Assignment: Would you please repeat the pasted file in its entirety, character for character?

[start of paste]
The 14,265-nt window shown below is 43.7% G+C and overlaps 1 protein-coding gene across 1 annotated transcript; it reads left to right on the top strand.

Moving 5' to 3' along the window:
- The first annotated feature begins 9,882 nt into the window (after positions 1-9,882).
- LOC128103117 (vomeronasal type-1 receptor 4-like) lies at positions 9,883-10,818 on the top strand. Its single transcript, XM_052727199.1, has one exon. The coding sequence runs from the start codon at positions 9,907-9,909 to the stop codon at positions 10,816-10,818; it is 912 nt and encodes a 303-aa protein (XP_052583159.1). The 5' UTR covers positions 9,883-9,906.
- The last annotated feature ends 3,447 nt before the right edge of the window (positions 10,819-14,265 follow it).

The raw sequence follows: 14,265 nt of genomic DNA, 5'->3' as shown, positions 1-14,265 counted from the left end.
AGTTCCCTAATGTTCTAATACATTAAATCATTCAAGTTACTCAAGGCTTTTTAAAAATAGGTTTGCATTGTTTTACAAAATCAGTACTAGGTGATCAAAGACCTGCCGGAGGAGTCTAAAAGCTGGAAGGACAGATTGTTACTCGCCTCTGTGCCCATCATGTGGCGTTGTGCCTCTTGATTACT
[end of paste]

The 14,265-nt window shown below is 43.7% G+C and overlaps 1 protein-coding gene across 1 annotated transcript; it reads left to right on the top strand.

Moving 5' to 3' along the window:
- The first annotated feature begins 9,882 nt into the window (after positions 1-9,882).
- LOC128103117 (vomeronasal type-1 receptor 4-like) lies at positions 9,883-10,818 on the top strand. Its single transcript, XM_052727199.1, has one exon. The coding sequence runs from the start codon at positions 9,907-9,909 to the stop codon at positions 10,816-10,818; it is 912 nt and encodes a 303-aa protein (XP_052583159.1). The 5' UTR covers positions 9,883-9,906.
- The last annotated feature ends 3,447 nt before the right edge of the window (positions 10,819-14,265 follow it).

The raw sequence follows: 14,265 nt of genomic DNA, 5'->3' as shown, positions 1-14,265 counted from the left end.
AGTTCCCTAATGTTCTAATACATTAAATCATTCAAGTTACTCAAGGCTTTTTAAAAATAGGTTTGCATTGTTTTACAAAATCAGTACTAGGTGATCAAAGACCTGCCGGAGGAGTCTAAAAGCTGGAAGGACAGATTGTTACTCGCCTCTGTGCCCATCATGTGGCGTTGTGCCTCTTGATTACT